This question has been rumbling for a while and has always been a bit of a grey area, so after a question was asked on our Facebook Group last week, and having received some conflicting information, I decided that we need to find out the answer to this issue once and for all, so I embarked on a fact-finding mission.
In the last week, I have spent a great deal of time speaking to:
The Business Support Helpline
– Trading Standards
– Citizens Advice
– 1 Business /UK Trade solicitor
– 1 GDPR-focused solicitor
And you will be pleased to know that they were all united in their response, which is reassuring that this advice is correct.
So, what is the actual answer to the question, ‘Do I need to add a postal address on my website?’
So, if you are a Limited company, I’m afraid there is no side-stepping on this – you absolutely must have your registered address on your website.
Right, onto sole traders – this is where it gets slightly more complex because some need it and others do not.
The advice I was given by all of the above was this:
As a sole trader, you must have an address on your website if:
- You sell directly through your website (e-commerce activities).
If your customers can buy things and pay for them on or through your website (using online payment tools such as Stripe, PayPal, Square, WooCommerce, etc.), then you need to have a geographical address on your website.
So, if you sell packages, power hours, products, services or anything else, and someone can purchase them via your website without having to communicate with you directly, then you need an address on your website.
The law is not clear on whether or not this can be a PO Box address as it suggests that it should be a geographical address so consumers can see your location (so this could still be an accountant’s or virtual office address – however, it must be somewhere that you can receive mail from).
- If your clients actively sign your contracts directly through or from a link on your website, you must provide a postal address where you can be contacted on your website.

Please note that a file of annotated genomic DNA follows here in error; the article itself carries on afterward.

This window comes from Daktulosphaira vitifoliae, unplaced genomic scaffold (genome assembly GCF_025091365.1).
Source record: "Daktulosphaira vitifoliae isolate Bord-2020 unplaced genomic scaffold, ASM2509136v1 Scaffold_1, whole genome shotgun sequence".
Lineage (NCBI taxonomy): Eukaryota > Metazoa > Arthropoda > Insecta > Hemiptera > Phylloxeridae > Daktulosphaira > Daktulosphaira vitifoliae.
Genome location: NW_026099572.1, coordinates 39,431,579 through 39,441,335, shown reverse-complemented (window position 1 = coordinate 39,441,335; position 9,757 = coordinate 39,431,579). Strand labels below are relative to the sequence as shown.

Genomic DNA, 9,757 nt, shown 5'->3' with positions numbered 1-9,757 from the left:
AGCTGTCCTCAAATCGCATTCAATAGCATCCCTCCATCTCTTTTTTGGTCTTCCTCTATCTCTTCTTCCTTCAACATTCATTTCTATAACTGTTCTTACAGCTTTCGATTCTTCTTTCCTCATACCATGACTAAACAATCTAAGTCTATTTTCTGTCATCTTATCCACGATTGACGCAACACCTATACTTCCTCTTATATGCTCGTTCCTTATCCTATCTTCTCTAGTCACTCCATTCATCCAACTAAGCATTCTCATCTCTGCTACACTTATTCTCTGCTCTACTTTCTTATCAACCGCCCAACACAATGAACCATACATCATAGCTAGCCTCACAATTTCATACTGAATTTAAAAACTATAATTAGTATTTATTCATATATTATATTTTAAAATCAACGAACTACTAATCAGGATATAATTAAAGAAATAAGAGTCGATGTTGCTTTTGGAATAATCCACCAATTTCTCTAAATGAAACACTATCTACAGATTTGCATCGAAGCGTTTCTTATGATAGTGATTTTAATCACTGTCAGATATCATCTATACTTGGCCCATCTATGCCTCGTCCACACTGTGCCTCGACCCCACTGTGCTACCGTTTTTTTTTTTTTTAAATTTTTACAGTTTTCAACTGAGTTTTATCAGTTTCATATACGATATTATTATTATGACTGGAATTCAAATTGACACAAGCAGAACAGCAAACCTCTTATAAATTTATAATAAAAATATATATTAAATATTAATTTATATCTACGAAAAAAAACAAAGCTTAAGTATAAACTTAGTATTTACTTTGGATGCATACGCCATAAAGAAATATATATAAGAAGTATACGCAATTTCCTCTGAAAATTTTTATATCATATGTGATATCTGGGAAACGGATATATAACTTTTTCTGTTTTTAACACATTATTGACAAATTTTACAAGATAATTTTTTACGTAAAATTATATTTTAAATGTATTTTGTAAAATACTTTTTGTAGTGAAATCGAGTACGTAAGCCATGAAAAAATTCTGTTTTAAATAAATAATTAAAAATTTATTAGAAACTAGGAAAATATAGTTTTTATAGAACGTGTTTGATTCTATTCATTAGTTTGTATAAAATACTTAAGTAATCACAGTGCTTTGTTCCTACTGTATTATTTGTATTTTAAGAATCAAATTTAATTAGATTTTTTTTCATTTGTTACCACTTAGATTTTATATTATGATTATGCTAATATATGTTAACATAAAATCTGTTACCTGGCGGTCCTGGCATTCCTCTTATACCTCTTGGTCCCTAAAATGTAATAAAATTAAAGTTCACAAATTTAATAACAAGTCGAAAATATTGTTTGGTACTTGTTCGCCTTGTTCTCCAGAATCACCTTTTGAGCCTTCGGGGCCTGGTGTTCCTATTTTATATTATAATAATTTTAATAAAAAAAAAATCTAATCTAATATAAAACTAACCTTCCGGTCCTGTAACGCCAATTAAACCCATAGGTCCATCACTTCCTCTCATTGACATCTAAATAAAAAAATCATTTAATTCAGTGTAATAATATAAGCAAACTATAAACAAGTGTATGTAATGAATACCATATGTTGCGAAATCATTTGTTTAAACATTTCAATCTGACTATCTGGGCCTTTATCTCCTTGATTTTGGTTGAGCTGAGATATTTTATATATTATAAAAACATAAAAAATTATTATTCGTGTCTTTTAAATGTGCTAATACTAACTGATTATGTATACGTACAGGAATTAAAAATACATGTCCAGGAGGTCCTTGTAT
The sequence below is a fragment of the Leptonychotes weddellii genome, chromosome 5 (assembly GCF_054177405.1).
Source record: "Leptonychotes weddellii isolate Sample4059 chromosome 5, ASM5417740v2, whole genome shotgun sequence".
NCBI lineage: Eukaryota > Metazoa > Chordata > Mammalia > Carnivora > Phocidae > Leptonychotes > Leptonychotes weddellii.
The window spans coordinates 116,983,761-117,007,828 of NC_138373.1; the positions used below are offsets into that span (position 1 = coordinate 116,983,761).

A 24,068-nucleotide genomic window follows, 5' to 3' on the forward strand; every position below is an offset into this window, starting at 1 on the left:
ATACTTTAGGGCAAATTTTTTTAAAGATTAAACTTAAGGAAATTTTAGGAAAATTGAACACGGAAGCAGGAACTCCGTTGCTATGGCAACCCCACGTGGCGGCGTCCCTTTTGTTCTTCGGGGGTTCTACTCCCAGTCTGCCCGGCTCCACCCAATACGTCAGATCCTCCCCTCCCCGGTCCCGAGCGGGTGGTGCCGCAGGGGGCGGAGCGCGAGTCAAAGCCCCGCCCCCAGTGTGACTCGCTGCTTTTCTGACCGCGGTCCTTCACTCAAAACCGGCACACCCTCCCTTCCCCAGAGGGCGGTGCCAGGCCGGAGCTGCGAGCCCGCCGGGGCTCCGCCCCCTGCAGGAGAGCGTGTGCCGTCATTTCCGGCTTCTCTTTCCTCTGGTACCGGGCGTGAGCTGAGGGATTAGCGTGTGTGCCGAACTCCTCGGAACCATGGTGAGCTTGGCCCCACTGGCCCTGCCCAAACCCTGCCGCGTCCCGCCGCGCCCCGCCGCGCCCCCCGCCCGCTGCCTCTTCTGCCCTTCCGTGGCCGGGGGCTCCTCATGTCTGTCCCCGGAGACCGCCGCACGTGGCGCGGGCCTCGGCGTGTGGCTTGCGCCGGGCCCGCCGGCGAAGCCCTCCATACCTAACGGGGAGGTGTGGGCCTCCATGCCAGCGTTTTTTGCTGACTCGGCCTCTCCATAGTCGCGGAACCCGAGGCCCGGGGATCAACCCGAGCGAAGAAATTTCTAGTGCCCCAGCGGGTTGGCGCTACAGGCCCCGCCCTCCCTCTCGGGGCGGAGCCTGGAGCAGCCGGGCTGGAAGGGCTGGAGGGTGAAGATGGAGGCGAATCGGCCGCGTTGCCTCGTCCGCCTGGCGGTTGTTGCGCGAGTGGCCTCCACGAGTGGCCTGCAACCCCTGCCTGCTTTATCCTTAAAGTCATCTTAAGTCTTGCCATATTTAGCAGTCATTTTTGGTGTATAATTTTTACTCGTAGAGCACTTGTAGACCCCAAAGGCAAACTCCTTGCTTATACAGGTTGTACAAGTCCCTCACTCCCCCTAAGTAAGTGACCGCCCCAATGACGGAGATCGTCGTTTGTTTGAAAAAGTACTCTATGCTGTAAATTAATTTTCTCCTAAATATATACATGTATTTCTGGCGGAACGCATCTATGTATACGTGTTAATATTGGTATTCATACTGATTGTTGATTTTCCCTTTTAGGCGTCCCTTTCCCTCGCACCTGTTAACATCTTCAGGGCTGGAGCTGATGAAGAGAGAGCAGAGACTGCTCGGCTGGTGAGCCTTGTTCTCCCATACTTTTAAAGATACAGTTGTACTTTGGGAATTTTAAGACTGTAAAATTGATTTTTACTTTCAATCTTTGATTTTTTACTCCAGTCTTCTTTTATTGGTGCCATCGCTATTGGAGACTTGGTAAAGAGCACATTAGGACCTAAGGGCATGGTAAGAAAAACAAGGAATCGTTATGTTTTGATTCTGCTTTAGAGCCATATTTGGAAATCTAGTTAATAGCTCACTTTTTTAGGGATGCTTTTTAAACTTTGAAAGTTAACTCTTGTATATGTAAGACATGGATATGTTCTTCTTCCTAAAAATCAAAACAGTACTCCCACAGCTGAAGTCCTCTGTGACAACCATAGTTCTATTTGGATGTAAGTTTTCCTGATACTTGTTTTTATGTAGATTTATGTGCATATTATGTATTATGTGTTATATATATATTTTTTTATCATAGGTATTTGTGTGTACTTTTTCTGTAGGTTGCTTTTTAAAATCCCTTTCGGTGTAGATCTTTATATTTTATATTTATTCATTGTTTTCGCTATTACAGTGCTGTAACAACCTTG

You do not need to have an address on your website if:
You have a simple website that outlines who you are, what you do, a blog, what your prices are and a contact form and have no e-commerce activities on your website.
And this is important; you must include your address on your client contracts, invoices and any legal paperwork shared between you and your potential/current clients.
The Advisors I spoke to referred to the following UK Business and Trade Laws whilst researching this for me, and if you would like to read more about the individual laws state about what goes on your website, they are:
- Companies Act 2006
- Company, Limited Liability Partnership and Business Names (Sensitive Words and Expressions) Regulations 2014
- Company, Limited Liability Partnership and Business (Names and Trading Disclosures) Regulations 2015 – came into force 31st January 2015.
- Online and Distance Selling Act 2000
- GDPR and Data Protection Act 2018 (DPA 2018
Business Companion guide, as there are particular rules that only apply to limited companies (who are registered
Here is a handy GOV.UK guide on displaying your business information: https://www.gov.uk/running-a-limited-company/signs-stationery-and-promotional-material